There’s a lot of overlap between virtual kidnapping prevention tips and other forms of social engineering in a business context.
Be wary of sharing details of travel plans or real-time location online.
Restrict social media posts and the use of hashtags, which could give away location, to friends, family and trusted colleagues only.
But, if you’re speaking at a conference or attending a trade fair for business, you’d probably publicise the fact, including on social media. The event organiser would likely do the same, precisely to let customers, prospects and others know about it.
Just be aware that criminals can also use this info to time and tailor their attacks. They’d know when a potential kidnap victim is away from home or unavailable to be contacted.
Consider using a tracking app to let trusted parties check where you are. Various apps can track a mobile device and store the route in the cloud. Even if the device is switched off, the last location can be available for a trusted party to check.
Conduct regular staff training.
Virtual kidnapping is like other forms of social engineering. A prime example is CEO fraud, also known as bogus boss fraud or business e-mail compromise.
Forewarned is forearmed. So, train your staff on how to recognise various types of phishing attacks. This should include targeted ‘spear-phishing’ and vishing, voice-initiated phishing attempts.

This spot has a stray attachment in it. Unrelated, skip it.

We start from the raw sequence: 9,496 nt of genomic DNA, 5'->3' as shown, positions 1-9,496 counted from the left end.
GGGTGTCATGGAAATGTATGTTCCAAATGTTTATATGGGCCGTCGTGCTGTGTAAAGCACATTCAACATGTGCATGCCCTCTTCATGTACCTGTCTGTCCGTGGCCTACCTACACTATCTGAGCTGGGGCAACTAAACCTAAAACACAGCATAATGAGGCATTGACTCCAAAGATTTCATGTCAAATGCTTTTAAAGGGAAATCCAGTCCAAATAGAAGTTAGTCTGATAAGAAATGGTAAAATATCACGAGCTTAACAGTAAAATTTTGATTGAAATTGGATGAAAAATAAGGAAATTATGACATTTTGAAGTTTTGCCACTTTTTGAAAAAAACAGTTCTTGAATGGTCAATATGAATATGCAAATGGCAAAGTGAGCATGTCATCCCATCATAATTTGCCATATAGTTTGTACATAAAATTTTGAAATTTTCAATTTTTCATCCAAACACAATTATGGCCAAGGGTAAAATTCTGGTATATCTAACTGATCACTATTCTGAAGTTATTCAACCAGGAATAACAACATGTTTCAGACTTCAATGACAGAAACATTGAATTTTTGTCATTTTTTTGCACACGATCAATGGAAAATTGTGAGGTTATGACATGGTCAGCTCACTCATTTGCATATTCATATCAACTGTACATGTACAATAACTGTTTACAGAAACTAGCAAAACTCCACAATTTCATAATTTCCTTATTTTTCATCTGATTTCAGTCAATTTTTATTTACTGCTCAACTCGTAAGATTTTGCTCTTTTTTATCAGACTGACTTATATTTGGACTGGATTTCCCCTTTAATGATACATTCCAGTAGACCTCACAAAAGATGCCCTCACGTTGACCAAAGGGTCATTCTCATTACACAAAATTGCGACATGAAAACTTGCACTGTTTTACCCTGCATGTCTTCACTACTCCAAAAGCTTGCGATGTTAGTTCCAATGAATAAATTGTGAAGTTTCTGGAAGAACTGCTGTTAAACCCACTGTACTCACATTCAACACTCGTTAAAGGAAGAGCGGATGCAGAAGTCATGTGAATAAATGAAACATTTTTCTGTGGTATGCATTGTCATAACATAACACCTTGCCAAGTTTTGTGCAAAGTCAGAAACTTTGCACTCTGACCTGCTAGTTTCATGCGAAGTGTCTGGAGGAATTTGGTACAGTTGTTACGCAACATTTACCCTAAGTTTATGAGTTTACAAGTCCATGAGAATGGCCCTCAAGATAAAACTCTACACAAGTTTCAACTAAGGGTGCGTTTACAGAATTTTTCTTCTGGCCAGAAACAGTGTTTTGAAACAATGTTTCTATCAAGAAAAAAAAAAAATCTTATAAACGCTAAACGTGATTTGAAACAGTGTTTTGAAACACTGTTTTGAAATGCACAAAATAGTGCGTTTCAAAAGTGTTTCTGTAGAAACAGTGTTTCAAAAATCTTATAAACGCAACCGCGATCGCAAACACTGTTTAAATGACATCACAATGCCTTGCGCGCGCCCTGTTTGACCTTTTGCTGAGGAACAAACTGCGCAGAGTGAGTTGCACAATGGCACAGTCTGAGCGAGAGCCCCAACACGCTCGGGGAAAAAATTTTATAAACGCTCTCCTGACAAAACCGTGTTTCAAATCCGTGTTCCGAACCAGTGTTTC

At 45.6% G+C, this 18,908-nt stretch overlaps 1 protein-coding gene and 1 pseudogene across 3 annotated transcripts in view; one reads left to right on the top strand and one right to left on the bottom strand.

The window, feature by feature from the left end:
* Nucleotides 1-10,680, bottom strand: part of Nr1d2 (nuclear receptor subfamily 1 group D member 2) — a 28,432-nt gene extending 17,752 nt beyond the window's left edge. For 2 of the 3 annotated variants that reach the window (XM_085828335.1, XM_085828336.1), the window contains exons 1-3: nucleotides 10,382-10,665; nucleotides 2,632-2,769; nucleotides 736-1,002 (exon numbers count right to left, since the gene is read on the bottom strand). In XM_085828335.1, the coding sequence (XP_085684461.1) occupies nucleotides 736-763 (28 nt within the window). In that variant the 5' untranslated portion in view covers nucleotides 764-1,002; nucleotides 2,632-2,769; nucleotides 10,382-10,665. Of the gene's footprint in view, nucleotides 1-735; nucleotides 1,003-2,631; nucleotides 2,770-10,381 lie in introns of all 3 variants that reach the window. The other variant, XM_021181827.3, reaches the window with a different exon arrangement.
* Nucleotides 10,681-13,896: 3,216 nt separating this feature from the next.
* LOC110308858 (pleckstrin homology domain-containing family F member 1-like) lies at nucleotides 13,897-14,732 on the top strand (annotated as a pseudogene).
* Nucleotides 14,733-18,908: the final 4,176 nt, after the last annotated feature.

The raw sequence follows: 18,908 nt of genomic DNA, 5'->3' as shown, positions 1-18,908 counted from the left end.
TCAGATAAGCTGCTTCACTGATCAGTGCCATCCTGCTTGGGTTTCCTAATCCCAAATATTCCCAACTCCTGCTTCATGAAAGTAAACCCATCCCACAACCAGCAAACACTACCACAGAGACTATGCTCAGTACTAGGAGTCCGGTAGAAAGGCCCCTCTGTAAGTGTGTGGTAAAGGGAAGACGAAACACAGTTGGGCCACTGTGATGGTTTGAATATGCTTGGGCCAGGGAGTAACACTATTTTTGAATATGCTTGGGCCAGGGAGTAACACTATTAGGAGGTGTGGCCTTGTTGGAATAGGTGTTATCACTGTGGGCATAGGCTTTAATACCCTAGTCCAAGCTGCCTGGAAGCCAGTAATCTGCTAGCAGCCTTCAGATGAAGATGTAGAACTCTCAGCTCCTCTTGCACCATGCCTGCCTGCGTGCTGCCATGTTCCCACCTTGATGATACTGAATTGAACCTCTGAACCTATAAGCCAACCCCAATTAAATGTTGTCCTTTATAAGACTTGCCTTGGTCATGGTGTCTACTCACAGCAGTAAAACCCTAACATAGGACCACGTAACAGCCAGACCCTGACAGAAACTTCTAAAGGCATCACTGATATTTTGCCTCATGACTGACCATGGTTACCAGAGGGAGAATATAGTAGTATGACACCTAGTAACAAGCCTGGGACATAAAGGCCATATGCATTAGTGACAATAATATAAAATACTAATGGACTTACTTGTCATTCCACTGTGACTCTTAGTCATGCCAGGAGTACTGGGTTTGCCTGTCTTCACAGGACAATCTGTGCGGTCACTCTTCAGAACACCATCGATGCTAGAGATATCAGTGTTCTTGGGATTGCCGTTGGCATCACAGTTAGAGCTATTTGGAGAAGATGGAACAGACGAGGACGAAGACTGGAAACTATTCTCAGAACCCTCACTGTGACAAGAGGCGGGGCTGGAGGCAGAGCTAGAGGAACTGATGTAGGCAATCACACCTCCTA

To avoid becoming a victim, try to slow the situation down. Repeat the caller’s request. Tell them you’re writing down the demand and that you need time to get things moving. Avoid sharing information about yourself, your business or the alleged kidnap victim.
Verify all requests.
Request to speak to the alleged victim direct. Ask questions of them that only they would know. Consider a password to be agreed in advance that colleagues can use to confirm they are actually in danger.
Attempt to contact the alleged victim via phone, text or social media and request a call back.
If you receive a video file of someone that looks to be bound, gagged or pleading for help, software, such as Deepware, can help determine whether it is fake. Generally, through the use of artificial intelligence to check human faces for signs of manipulation.
Be suspicious of urgent requests.
Urgent, secret or unexpected requests that arrive at the end of a business day or week. Or those that pressure you to act quickly, should automatically raise a red flag in most cases.
With virtual kidnapping, callers may also try to keep you talking and insist you stay on the line. This is to prevent you from raising the alarm or contacting the alleged victim. In most cases, if you receive a call demanding a ransom to free an alleged kidnap victim, the best course of action is to hang up, the FBI advises.
If you suspect a real kidnapping is taking place, or believe a ransom demand to be a scam, contact law enforcement immediately.
Cortida offers information and cyber security consulting, including awareness training for mobile and remote workers. For more information, please get in touch: firstname.lastname@example.org
Physical and virtual anti-kidnap training is included in the syllabus of some our travel safety training courses and eLearning modules. Find out more here.